Photo taken in:ViljandiYear when photo was taken:1946Country name at time of photo:USSRCountry name today:Estonia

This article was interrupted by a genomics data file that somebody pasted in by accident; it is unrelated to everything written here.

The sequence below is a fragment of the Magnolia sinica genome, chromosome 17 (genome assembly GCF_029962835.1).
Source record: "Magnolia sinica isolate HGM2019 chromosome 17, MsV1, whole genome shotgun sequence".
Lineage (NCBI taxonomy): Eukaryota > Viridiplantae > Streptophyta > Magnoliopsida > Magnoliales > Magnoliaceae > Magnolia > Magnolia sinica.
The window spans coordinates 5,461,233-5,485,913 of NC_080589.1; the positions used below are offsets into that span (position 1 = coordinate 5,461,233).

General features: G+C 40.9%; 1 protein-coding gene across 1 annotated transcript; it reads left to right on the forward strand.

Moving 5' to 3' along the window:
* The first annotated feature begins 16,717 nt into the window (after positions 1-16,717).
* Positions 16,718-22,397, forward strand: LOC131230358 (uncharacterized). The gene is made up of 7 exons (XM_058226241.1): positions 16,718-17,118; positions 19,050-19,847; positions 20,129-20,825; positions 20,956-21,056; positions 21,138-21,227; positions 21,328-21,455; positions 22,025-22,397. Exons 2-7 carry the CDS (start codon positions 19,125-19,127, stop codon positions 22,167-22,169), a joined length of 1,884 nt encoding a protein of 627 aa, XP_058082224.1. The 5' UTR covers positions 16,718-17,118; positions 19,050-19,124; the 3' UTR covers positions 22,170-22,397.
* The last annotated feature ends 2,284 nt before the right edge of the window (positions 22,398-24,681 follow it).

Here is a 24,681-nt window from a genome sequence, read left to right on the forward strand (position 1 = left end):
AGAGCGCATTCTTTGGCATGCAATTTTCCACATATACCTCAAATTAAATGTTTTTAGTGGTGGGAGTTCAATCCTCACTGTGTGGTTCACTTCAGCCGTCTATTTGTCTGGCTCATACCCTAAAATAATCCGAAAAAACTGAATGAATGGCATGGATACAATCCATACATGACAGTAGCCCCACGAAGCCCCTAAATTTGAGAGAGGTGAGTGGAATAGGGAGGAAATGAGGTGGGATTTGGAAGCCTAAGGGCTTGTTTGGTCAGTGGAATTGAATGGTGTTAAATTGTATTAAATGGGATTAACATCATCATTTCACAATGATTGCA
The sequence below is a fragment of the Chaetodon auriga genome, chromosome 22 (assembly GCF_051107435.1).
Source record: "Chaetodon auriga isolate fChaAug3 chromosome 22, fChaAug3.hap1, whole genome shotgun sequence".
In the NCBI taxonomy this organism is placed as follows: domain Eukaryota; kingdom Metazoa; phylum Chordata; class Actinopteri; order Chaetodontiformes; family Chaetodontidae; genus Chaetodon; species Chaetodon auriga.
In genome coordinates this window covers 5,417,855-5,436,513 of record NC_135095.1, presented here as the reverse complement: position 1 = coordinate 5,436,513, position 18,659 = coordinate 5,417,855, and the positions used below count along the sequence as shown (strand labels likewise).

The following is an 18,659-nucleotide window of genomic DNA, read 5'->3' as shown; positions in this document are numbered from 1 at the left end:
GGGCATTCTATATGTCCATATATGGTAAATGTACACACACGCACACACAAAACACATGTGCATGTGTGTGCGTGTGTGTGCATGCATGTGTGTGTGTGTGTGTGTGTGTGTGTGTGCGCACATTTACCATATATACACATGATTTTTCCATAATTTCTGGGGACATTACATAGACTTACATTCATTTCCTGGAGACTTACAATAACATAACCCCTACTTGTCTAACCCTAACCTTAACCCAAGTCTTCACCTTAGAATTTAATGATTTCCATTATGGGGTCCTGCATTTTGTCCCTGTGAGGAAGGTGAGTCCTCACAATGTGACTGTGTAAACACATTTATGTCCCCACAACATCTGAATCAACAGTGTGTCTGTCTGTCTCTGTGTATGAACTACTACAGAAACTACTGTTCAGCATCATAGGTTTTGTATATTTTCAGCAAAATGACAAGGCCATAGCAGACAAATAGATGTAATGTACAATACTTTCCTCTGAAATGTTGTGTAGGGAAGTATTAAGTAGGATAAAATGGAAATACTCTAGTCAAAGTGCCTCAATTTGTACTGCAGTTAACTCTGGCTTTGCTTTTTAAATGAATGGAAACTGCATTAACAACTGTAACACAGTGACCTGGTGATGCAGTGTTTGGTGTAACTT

This is my father-in-law, Rachmiel Blumberg, after he returned from the Gulag. This photo was taken in Viljandi in 1946. Rachmiel Blumberg was born in 1897. He came from a large and very poor Jewish family. He became a tailor's apprentice at a very young age. This was a difficult school of life. Besides his apprentice's assignments he had to do whatever housework errands. Rachmiel became a tailor. They said in Viljandi that he knew his business however young he was. He was doing well and managed to open a garment store before long. In 1934 Rachmiel married Hana, a young and talented girl. She was 17 years younger than he. In 1938 their son Moris was born, and one year later his brother Rafail came into this world. The family business prospered and everything was going well. When the Soviet rule was established in Estonia Rachmiel already owned a large store in the center of Viljandi. It goes without saying the store was nationalized. Rachmiel's employees wrote a letter to the NKVD requesting to let Rachmiel stay as director of the store. Rachmiel came from a poor family and lived a hard life, and he knew whatever concerns were worrying common people and treated them with sympathy. His employees thought much of him. However, their letter didn't help, and Rachmiel lost his store and the job. Rachmiel took to tailoring again and had his clients. Then 14th June 1941 came. Someone knocked on the door and Hana opened it. Those were NKVD officers. They told the family to pack promptly and leave. Rachmiel was sentenced to five years in a strict security camp in Sverdlovsk region. Hana and their two children were sent to the village of Sbornoye, in Tomsk region. Estonian and Jewish families resided in barracks. Moris was three and Rafail was one year and a half. Hana had to go to work. The term of their exile was indefinite. Rachmiel survived the camp. His craft helped him. He made clothes for prisoners and employees. Rachmiel was lucky that his expertise was in demand. He was released in 1946 and granted permission to go back to Estonia. However, his wife and sons were sentenced to permanent residence in exile and were not allowed to relocate. Rachmiel had an entrepreneur's mind and plotted a fantastic plan. At first he planned to take his children out of Siberia, and then he thought that he might as well consider other children. It was just his luck that in 1946 there was a secret direction issued to the NKVD, according to which underage orphans were allowed to go back to Estonia. Rachmiel took care of his sons first. When Rachmiel arrived in Estonia, he started asking, who had underage relatives in exile. Many people wanted to have their relatives back in Estonia, but this involved money to pay for the tickets, food on the way and even bribes. Very few could afford such expenses, and Rachmiel took to making leather coats. This job paid well, and Rachmiel managed to save some money. When he had the necessary amount, he traveled to Siberia to take a few children back home. He made five or six such trips. Rachmiel wanted to take back as many Estonian and Jewish children, as he could manage. This was a risky trick, but he managed all right. There were numerous risks on the way as well: document checks, thefts and infections. Each time Rachmiel had a few children with him. Once Rachmiel was arrested, being reported to the authorities. He had to spend some time in jail. The children he had with him had to go back to Siberia. However, this mission did not stop. Rachmiel was a modest person. He never boasted or told us about this period of his life. Nobody counted how many children he managed to bring back home, but according to what he told me there must have been 35 to 50 of them.